African Scream Contest Vol. 2 – Various Artists (Analog Africa)
It was ten years ago that a flood of African music from the ’70s started getting deluxe reissue treatment. Interest in Fela Kuti and his Nigerian peers had started in the late ’90s—Brooklyn’s Antibalas deserves much of the credit—but by 2008 labels like Soundway and Analog Africa were finding deep cuts from all over West Africa, many—if not most of them—solid gold. One of the first key compilations was 2008’s African Scream Contest, the (very) loose concept of which was finding artists who found inspiration in James Brown and American R&B, and fused it with then-current trends in local West African music.
Why it took Analog Africa a decade to recycle that title is a mystery, and it’s obviously a commercial ploy (for that niche audience who seeks out such material): there’s nothing particularly “screamy” about this comp, but it does pull off the near-impossible feat of finding even more gold in those there hills, after more than a few lacklustre compilations suggested that supply had been exhausted. Limber funk, desert blues, synth-driven proto-disco, Afrobeat, and garage R&B all collide in glorious ways unique to the region.
New music by young African artists is making inroads to North American audiences, while the archival scene has shifted its focus to the ’80s, but the ’70s are still a deep well to be mined. (Feb. 1)
Stream: "Asaw Fofor" by Ignace de Souza and the Melody Aces; "Moulon Devia," by T.P. Orchestre Poly-Rhythmo; "How Much Love Naturally Cost" by Gnonnas Pedro and his Dadjes Band
Gumba Fire: Bubblegum Soul & Synth Boogie in 1980s South Africa – Various Artists (Soundway)
Now that thoroughly modern African pop music has made international waves, via Drake and others, this is yet another in a welcome series of compilations—like 2016’s “Doing It In Lagos,” also from Soundway Records—that explore the ways in which non-traditional African music has always been on top of and pushed current trends. The music here would not be out of place in early ’80s Washington, D.C., on the go-go scene, or alongside the likes of Zapp or the Dazz Band or very early Prince. The synths are there, certainly, but so are big group harmony vocals and horn sections.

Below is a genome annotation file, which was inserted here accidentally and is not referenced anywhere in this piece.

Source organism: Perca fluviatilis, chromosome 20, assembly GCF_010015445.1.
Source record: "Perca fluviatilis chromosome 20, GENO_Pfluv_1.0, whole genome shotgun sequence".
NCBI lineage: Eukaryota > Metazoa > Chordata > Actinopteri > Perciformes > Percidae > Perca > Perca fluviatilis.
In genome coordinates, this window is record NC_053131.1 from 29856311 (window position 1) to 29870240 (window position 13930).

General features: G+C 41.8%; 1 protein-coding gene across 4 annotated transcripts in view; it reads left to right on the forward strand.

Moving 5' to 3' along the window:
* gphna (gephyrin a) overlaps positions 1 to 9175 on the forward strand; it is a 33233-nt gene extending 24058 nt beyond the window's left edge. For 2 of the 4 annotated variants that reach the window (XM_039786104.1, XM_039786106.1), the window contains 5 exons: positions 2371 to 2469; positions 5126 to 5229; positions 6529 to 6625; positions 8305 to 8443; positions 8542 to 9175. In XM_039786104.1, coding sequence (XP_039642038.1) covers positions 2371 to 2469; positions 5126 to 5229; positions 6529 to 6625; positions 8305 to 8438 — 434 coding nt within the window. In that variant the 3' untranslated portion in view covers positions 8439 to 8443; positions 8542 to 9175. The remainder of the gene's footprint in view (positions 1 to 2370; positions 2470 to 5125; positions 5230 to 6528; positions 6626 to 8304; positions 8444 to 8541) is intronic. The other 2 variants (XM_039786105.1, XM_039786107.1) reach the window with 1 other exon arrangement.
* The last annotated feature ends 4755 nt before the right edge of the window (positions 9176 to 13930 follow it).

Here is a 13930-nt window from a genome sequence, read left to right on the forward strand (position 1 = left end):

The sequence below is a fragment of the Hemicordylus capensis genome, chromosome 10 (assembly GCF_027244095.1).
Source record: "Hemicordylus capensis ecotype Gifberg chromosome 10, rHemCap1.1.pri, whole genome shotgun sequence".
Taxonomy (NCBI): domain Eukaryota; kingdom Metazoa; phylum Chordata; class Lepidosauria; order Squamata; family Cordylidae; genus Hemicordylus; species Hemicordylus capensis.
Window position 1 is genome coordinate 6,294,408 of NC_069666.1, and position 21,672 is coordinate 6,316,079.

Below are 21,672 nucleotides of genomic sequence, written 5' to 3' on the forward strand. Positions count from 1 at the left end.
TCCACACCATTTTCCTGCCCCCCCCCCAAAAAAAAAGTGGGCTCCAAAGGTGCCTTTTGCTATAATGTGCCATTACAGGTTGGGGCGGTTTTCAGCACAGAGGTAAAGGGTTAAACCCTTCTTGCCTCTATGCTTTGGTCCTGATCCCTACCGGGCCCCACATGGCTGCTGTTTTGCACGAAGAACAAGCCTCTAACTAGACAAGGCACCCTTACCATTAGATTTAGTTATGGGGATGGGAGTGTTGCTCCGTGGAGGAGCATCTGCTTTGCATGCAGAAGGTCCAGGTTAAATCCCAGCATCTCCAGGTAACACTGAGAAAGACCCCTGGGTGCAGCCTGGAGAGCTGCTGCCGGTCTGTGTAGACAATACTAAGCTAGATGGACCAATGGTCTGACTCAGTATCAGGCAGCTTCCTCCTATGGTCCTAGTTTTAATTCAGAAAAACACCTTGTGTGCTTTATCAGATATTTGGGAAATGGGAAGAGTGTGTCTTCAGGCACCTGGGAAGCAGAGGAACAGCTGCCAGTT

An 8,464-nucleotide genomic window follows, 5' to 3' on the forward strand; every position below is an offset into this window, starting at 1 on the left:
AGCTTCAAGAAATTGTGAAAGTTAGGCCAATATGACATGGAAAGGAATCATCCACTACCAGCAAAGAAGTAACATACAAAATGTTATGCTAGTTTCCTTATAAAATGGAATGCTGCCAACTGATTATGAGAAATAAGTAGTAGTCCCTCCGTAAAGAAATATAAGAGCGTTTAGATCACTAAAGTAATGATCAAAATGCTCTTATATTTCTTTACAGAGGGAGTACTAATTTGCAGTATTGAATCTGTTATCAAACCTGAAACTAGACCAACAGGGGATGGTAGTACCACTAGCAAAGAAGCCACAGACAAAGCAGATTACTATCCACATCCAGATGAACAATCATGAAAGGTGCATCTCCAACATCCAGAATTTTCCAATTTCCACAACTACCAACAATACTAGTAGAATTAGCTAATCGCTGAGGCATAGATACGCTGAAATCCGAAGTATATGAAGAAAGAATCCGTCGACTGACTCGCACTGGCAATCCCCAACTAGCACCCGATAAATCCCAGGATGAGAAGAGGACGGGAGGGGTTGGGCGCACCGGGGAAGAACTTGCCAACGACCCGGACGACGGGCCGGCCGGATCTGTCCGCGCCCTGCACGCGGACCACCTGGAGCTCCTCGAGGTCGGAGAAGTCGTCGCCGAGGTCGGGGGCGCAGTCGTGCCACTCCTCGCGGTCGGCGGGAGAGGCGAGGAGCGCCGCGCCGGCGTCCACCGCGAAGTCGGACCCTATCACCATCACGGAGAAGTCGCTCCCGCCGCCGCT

Make no mistake: this is pop music, so there are no traditional instruments or nods to what we might think of as African rhythms—at least, not ones that aren’t filtered back through an American influence. As with many compilations covering an underrated scene—in this case, one that existed and flourished in a fascist state—there are no stars here, or standout tracks: just a consistent dance party that offers a window into a unique time and place, and still sounds fresh today. (Jan. 11)
Stream: “Mind Games” by Stimela, “Wayawaya” by Zoom, “Africa” by Sabela
Hailu Mergia – Lala Belu (Awesome Tapes From Africa)
Here’s a wild story: Hailu Mergia was once the keyboardist in Ethiopia’s most popular group of the ’70s, the Walias Band, who would play 12-hour concerts in Addis Ababa. The group left for a U.S. tour in 1981, a time of brutal repression in their native country, and stayed. Mergia put out a cassette in 1985, but stopped playing in the early ’90s, opening a restaurant and driving a taxi in the Washington, D.C., area. Five years ago, the L.A. blog Awesome Tapes from Africa stumbled upon Mergia’s 1985 recording and reissued it, to wide acclaim. That inspired him to work on new music—often while driving his cab—which has led to this new album.
Mergia is a jazz keyboardist, equally adept at Rhodes piano, accordion, melodica and organ: the 10-minute opening track, “Tizita,” displays his prowess on all four. He has a swinging, funky rhythm section behind him, while he wails away on east African scales more often heard on stringed instruments. This is highly recommended for fans of the Éthiopiques series (of 30 albums, and counting), of rare groove, of non-Western jazz, or just anyone who wonders what Booker T and the MGs would sound like if they came from Addis Ababa. (Feb. 1)
Stream: "Addis Nat," "Anchihoye Lene," "Lala Belu"